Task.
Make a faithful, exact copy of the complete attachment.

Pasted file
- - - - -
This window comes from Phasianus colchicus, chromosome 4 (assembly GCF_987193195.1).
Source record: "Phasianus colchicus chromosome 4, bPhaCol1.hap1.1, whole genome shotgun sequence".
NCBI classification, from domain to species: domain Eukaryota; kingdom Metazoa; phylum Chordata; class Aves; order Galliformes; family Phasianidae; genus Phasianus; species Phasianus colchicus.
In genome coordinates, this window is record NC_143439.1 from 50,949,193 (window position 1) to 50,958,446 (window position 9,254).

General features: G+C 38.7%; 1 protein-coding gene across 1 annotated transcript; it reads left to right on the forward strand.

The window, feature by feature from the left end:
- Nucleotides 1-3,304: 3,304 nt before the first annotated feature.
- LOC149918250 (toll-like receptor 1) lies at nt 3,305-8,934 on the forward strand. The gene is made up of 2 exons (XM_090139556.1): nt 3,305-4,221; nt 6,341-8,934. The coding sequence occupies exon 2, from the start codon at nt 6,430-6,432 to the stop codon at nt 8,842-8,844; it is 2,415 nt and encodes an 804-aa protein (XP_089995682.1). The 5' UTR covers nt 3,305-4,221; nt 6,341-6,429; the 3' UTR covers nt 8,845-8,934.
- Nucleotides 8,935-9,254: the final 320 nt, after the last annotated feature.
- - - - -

This window comes from Phasianus colchicus, chromosome 4 (assembly GCF_987193195.1).
Source record: "Phasianus colchicus chromosome 4, bPhaCol1.hap1.1, whole genome shotgun sequence".
NCBI classification, from domain to species: domain Eukaryota; kingdom Metazoa; phylum Chordata; class Aves; order Galliformes; family Phasianidae; genus Phasianus; species Phasianus colchicus.
In genome coordinates, this window is record NC_143439.1 from 50,949,193 (window position 1) to 50,958,446 (window position 9,254).

General features: G+C 38.7%; 1 protein-coding gene across 1 annotated transcript; it reads left to right on the forward strand.

The window, feature by feature from the left end:
- Nucleotides 1-3,304: 3,304 nt before the first annotated feature.
- LOC149918250 (toll-like receptor 1) lies at nt 3,305-8,934 on the forward strand. The gene is made up of 2 exons (XM_090139556.1): nt 3,305-4,221; nt 6,341-8,934. The coding sequence occupies exon 2, from the start codon at nt 6,430-6,432 to the stop codon at nt 8,842-8,844; it is 2,415 nt and encodes an 804-aa protein (XP_089995682.1). The 5' UTR covers nt 3,305-4,221; nt 6,341-6,429; the 3' UTR covers nt 8,845-8,934.
- Nucleotides 8,935-9,254: the final 320 nt, after the last annotated feature.